Bill Bryan hiked to the top of a bluff in Ha Ha Tonka State Park and took in a breathtaking view that has timeless appeal.
An endless landscape of green, broken by the glistening water of the Lake of the Ozarks, stretched into the horizon.
Behind him was a reminder that others throughout the ages were enamored by this same view. The ruins of a castle built by a wealthy Kansas City businessman stands as a landmark in the state park — a monument to the phrase “a house with a view.”
“You can see why he wanted to build a retreat up here,” said Bryan, director of Missouri State Parks. “From this view, you can see for miles.
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“This is just a special place.”
Robert M. Snyder first visited the site in 1903 and he was so fascinated by the scenery that he purchased 5,000 acres of land. He envisioned building a European-style castle, a luxurious mansion with multiple rooms and a center atrium that would rise 3 1/2 stories to a skylight.
Construction began in 1905 but Snyder never got to see his dream house materialize. He was killed in one of Missouri’s first automobile accidents in 1906. But the project renewed when Snyder’s sons finished building the castle in their father’s honor.
At the time, and even now, it was a masterpiece that stood out on the Ozarks landscape. By the 1940s, it was leased out as a hotel. It was gutted by fire in 1942, and only the rock ruins remain today.
Nonetheless, it still stands as a centerpiece in one of America’s most popular state parks. Ha Ha Tonka was voted the fourth-best state park in the nation in a USA readers poll this spring.
That didn’t come as a big surprise to Bryan. He has long known that Ha Ha Tonka (the Native Americans’ phrase for “laughing waters”) combines a rare combination of natural beauty, unique karst topography, hiking trails and history. And timeless appeal.
“In the early 1900s, Gov. (Herbert) Hadley came here and proposed this areas as Missouri’s first state park,” Bryan said. “It didn’t become a state park until many years later (1978), but today it is one of our most fascinating areas.”
One of the highlights of the park is a long boardwalk trail that includes more than 300 steps from the bluff to Ha Ha Tonka Spring, the 12th largest in Missouri. That spring, which originates under a bluff wall, discharges 48 million gallons of water daily.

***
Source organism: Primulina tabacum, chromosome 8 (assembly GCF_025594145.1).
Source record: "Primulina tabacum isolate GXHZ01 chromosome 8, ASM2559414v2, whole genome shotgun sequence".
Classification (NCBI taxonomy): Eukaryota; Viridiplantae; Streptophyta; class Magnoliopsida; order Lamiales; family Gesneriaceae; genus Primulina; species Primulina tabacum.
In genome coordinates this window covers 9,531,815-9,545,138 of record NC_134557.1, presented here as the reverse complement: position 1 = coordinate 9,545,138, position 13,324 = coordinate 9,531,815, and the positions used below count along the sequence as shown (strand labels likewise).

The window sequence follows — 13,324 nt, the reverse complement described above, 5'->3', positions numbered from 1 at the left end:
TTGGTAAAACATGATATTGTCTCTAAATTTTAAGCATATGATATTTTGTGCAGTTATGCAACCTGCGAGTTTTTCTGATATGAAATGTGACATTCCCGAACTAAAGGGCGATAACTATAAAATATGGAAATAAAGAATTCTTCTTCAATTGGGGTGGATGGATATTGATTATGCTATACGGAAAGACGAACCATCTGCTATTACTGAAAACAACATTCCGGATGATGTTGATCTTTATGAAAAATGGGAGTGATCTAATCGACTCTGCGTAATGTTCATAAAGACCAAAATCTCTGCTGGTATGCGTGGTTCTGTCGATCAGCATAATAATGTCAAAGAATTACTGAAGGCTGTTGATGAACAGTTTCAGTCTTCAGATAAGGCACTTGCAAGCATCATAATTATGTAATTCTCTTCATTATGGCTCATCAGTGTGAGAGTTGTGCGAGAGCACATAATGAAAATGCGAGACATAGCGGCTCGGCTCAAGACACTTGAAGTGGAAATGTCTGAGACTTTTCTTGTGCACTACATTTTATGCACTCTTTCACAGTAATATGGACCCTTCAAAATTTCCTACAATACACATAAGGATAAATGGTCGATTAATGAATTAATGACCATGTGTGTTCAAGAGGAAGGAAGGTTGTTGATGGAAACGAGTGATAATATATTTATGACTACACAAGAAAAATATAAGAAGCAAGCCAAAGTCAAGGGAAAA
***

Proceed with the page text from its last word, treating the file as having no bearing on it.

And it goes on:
Bryan got a reminder of why the state park is so popular on a rainy day when he joined Jim Divincen of the Lake of the Ozarks Tri-County Lodging Association and me on a tour of the state park. We hiked a trail that took us under a natural bridge, along sinkholes, through tight passages between rock formations, and along bluffs. Later, we paused at the spring and listened to the water rushing into the spring branch flowing into Lake of the Ozarks.
Even in the rain, there was a steady stream of tourists on the trails. But there were still places to get off the beaten path and enjoy nature.
For Divincen, Ha Ha Tonka is a special place. The Turkey Pen Hollow Trail is one of his favorites in the Ozarks. It winds through the Ha Ha Tonka Oak Woodland Natural Area, known for its rugged topography and beautiful views.
The state park includes 14 trails ranging in length from one-quarter of a mile to the 6 1/2 miles of the Turkey Pen Hollow Trail.
“Turkey Pen Hollow is a workout, but it is worth it,” Divincen said. “It’s beautiful, especially in the winter when there’s snow on the ground.”
Other Missouri state parks, other adventures
With 52 state parks and 35 historic sites, Missouri is in the adventure business. Here’s a look at five Missouri state parks worth visiting.
▪ JOHNSON’S SHUT-INS: Thousands of visitors flock to this state park in the southeastern part of the state to jump into a unique swimming hole. They can wade or swim in the pools created when the rushing water of the East Fork of the Black River were “shut in” by hard volcanic rock. Visitors will find a series of plunge pools beneath small waterfalls. The park also includes scenic hiking trails through rugged country, including some into remote wilderness areas — perfect for backpackers and back-country campers.
▪ TAUM SAUK MOUNTAIN: A hiking trail in this state park leads to Missouri’s tallest point — atop Taum Sauk Mountain, some 1,772 feet above sea level. Visitors to this state park in southeast Missouri also can explore Mina Sauk Falls, which drops 132 feet down a series of volcanic rock ledges.
▪ BENNETT SPRING: One of Missouri’s oldest state parks, Bennett opened in 1924. It is best known for its trout fishing, supported by daily stockings by the Department of Conservation. But there is much more to this scenic park in south-central Missouri. There are beautiful campgrounds along the water, trails leading to great views and rock formations, and historic structures, and day-use areas to just relax along one of the most beautiful stream in the state.
▪ KATY TRAIL: This linear state park is centered on the nation’s longest rails to trails conversion projects. It stretches from Machens to Clinton, following the old Katy rail line. Built for cyclists and hikers, it brings visitors past beautiful Missouri River bluffs, through small towns and along a diversity of land types.
▪ HAWN: This state park in eastern Missouri is advertised by the Missouri State Park System as one of the most beautiful in the state. It centers on Pickle Creek, known for its stream bed filled with exposed rocks. Wild areas with wild orchids, beautiful views and a diversity of birds also draw thousands of visitors to the park.
| Brent Frazee, firstname.lastname@example.org